A Boost for National Parks
To the praise of environmental groups, President Bush proposed the largest-ever annual increase for the national parks yesterday. The Interior Department is requesting a $258 million increase in the parks' operation budget as part of a "centennial initiative" that aims to direct $3 billion from public and private funds to the parks over the next decade.
The parks currently experience an $800 million annual operations shortfall. Blake Selzer, legislative director for the National Parks Conservation Association, estimates that the new funding would allow the hiring of 1,000 additional seasonal maintenance workers and 1,000 seasonal park rangers and would fund other programs as well.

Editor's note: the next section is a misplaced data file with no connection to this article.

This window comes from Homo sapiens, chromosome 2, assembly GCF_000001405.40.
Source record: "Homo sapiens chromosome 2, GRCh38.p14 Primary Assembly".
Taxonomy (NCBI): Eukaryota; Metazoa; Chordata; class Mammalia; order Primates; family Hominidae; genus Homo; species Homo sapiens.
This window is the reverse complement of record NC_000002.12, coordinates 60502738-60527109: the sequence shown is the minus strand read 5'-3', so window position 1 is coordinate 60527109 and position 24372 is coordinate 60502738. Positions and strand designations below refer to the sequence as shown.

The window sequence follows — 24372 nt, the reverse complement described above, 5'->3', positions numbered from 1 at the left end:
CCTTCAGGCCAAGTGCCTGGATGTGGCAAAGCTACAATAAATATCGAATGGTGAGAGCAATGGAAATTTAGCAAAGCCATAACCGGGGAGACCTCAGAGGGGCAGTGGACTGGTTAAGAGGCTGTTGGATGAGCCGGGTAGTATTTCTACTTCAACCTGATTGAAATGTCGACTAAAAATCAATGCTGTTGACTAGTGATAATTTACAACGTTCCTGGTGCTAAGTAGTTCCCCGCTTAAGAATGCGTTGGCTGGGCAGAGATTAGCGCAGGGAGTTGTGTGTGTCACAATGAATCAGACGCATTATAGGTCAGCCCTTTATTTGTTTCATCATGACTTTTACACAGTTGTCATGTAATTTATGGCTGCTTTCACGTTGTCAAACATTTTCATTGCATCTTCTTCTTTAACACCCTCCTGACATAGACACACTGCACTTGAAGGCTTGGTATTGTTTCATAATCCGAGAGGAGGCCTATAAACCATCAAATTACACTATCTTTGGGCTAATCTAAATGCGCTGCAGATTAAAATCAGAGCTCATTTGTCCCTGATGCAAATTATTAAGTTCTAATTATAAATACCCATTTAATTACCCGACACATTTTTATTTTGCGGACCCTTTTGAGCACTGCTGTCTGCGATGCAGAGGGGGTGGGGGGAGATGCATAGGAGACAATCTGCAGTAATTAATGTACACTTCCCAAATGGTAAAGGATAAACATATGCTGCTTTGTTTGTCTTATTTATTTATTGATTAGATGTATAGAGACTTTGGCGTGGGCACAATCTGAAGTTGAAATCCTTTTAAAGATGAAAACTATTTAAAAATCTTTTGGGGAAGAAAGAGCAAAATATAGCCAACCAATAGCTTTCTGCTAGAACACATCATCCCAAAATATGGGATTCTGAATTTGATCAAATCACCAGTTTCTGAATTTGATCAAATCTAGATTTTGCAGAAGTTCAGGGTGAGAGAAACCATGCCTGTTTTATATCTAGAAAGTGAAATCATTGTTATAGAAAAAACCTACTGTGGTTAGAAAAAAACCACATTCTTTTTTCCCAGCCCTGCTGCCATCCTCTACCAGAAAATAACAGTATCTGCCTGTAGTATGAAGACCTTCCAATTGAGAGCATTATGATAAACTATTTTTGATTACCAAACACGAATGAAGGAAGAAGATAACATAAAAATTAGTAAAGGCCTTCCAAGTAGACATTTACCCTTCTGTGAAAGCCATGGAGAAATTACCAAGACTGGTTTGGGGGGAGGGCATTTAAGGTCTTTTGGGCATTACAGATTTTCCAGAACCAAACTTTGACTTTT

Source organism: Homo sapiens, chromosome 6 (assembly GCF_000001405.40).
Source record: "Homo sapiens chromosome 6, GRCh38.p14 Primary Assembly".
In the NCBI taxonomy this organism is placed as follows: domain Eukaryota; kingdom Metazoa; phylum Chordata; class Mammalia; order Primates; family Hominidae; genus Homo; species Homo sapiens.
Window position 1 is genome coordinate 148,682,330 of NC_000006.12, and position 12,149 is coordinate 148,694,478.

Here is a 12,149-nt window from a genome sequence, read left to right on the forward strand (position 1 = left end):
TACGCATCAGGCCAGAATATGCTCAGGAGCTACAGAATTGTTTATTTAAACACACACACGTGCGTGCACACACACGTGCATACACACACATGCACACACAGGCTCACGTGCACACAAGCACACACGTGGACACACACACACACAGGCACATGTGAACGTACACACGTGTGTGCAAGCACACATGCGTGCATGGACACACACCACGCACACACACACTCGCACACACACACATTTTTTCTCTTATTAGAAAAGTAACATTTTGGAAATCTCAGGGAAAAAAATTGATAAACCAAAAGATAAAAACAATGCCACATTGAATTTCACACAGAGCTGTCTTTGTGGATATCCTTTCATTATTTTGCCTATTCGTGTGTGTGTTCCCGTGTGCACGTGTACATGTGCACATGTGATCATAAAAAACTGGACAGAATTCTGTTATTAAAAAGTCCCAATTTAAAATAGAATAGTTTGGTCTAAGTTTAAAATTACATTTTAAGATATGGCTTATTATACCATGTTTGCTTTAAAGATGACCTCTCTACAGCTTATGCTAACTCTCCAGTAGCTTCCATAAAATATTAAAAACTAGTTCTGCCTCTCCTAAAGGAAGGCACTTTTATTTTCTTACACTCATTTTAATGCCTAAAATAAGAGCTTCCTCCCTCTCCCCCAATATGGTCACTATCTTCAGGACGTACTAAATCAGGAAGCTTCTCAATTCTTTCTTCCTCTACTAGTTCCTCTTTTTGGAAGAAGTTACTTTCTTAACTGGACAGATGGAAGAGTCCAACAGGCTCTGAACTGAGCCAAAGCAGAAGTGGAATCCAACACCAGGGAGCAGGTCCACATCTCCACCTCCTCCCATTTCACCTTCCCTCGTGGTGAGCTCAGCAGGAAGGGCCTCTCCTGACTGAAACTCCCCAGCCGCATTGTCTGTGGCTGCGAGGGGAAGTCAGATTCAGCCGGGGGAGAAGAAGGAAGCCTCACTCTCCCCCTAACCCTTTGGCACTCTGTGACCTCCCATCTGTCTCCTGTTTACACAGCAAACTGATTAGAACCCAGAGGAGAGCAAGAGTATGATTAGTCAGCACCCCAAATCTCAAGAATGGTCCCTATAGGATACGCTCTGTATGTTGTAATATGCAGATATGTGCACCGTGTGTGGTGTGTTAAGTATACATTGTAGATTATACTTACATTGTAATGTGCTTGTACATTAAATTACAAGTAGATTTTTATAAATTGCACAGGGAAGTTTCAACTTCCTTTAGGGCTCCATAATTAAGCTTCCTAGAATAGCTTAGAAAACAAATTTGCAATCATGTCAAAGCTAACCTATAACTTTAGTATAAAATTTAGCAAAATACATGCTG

Bush asked for a total of $10.6 billion for Interior, a $300 million increase over its current budget. The White House assumes that over the next five years the department will collect $8 billion by auctioning off drilling rights in the Arctic National Wildlife Refuge, something that seems unlikely given congressional opposition.
The administration also proposed a $7.2 billion budget for the Environmental Protection Agency. Frank O'Donnell, who heads the advocacy group Clean Air Watch, questioned why the administration is asking for $35 million in a proposal to promote cleaner diesel engines when the 2005 energy bill called for $200 million.
-- Juliet Eilperin